“Far too many people are approaching me…many people are coming to ask if I need help,” the woman, who asked that her identity not be revealed, told RFE/RL’s Uzbek Service on July 9. “I am grateful for all the help and consideration I have received, but I don’t want any attention anymore. I don’t want any financial help either.”
Footage sent to RFE/RL by a police whistle-blower showed the 35-year-old woman being berated by off-screen officers and ordered to strip naked after being accused of theft from a bazaar.
“Take everything off, ****! Take your trousers off, ****!” shouts an offscreen voice, alleged to be that of a male police officer at the Kattaqurghon district police department in Samarkand Province. “I’ll f*** you! Take off your panties!”
As she huddles in a corner, completely disrobed, the voice threatens to make her “walk out on the street like that!”
After she repeatedly states her innocence, the voice tells her to “get the f*** out!”
In the same video, a second raised male voice can be heard insulting another woman and demanding that she remove her clothing as she pleads, “Brother, please, stop.”
Outpouring Of Support
Both the Uzbek public and authorities’ reaction to the incident were swift and overwhelming. Within hours after the video was published in early July, Samarkand prosecutors opened a criminal investigation into the incident and detained two officers.
The officer accused of being the man who ordered the woman to strip, identified as Sanat Umarov, was interrogated by a special team sent to Kattaqurghon by the Samarkand provincial prosecutor’s office. Umarov now faces criminal charges.
In the capital, Tashkent, lawmaker Rasul Kusherbaev called the police behavior “an insult to the entire nation.” “It undermined our laws, honor, and reputation,” the lawmaker wrote on his Facebookaccount.
The head of the State Women’s Committee, Tansila Norboyeva, traveled from the capital, Tashkent, to Kattaqurghon to support the victim and offered immediate help.
Uzbek media have reported that the impoverished woman’s house was repaired and renovated within days, using funds allocated by the local government. “Since her husband’s death, she has lived in complete poverty in a delapidated house at the edge of the village,” a neighbor, who did not give his name, told RFE/RL.
A Samarkand-based journalist, Karimberdi Turamurod, launched a Facebook effort to collect money for the woman. “Within days we got response from the public, including Uzbeks living in Russia, Sweden, and Canada,” Turamurod wrote in a later post.
Some Uzbeks abroad have asked for her children’s measurements so they can send clothes and school items, he added.
With the collected funds, local activists bought a large wooden door for the woman’s house, the reporter said in a Facebook video that shows the newly installed door.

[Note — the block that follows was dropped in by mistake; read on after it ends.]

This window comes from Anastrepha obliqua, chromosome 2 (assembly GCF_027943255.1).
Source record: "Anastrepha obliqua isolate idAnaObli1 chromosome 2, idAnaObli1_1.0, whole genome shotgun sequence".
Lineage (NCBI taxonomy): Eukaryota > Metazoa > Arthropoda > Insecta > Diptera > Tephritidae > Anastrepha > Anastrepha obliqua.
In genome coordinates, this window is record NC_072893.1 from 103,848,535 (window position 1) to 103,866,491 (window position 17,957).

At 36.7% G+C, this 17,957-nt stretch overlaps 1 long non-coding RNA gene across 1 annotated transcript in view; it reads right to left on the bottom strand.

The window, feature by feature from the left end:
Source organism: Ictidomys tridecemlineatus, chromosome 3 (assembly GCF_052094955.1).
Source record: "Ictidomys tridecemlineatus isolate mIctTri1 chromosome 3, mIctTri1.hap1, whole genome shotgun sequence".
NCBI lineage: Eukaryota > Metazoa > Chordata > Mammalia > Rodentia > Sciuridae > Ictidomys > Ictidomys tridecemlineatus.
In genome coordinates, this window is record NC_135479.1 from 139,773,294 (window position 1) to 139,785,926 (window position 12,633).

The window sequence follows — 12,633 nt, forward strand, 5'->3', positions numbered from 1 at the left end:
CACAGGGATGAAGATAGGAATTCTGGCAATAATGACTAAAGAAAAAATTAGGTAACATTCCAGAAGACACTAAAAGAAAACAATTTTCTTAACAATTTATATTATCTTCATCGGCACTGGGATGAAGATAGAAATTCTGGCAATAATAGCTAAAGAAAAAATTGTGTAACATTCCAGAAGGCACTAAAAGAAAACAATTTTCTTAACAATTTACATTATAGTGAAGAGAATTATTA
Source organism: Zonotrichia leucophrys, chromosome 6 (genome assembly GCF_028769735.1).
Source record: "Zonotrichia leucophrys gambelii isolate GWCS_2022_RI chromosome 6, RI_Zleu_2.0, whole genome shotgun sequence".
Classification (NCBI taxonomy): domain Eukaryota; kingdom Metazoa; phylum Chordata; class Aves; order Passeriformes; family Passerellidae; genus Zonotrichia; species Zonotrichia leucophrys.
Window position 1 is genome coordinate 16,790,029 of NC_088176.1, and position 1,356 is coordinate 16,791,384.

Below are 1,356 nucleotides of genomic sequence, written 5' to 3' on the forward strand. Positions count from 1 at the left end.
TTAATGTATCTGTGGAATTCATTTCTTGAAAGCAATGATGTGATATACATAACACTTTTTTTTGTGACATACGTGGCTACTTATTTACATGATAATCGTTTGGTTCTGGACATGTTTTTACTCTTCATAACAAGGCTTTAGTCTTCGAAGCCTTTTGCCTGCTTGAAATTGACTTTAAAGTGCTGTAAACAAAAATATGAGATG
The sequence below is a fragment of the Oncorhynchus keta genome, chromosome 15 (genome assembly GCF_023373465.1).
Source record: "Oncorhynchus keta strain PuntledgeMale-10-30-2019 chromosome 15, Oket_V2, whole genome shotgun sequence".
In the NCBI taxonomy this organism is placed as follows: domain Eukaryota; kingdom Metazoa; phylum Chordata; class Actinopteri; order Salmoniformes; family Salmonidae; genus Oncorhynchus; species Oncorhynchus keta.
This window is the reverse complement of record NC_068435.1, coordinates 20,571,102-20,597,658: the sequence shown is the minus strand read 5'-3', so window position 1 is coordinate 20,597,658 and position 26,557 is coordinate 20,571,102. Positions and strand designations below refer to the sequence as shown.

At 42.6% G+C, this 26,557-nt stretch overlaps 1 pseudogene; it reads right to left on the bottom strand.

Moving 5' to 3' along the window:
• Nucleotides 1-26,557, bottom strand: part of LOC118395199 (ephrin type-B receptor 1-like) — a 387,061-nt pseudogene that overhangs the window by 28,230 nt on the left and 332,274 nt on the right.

Officials have also opened a small shop in the village for the woman to start her own business. Private businessmen have reportedly donated supplies for the shop.
Apologies Not Enough
The woman was detained and taken to the Kattaqurghon district police station after being accused of stealing a pair of galoshes and the equivalent of $6 from a nearby bazaar.
The woman — a widowed mother of two — denies the accusation. No money or stolen goods were found during the search.
Contacted by RFE/RL on July 4, before the footage was made public, Umarov confirmed that the incident took place in June. “I apologized to both women. The women complained about the incident to Samarkand provincial prosecutors and they are investigating it,” he said.
Speaking to RFE/RL on July 9 however, the woman said that the experience “left a permanent scar on my heart.”
“What Umarov did to me can’t be forgiven,” she said. “It ruined my life.”
Umarov has since been removed from his post, taken into custody, and charged with abuse of official position and mistreatment.
The identities of the second policeman and the second detained woman have not been made public, but police say the second officer, too, is under investigation.
Police Abuse Widespread
Uzbekistan’s police have long been criticized for mistreatment of detainees, as well as corruption.
In early 2017, President Shavkat Mirziyoev said that more than 4,500 police officers had been fired the previous year for reasons including “bribery and abuse of authority.”
The country’s human rights ombudsman, Ulughbek Muhammadiev, said he hopes the incident in Kattaqurghon will become cause for launching training sessions for the employees of law enforcement agencies.
Written by Farangis Najibullah with reporting by RFE/RL’s Uzbek Service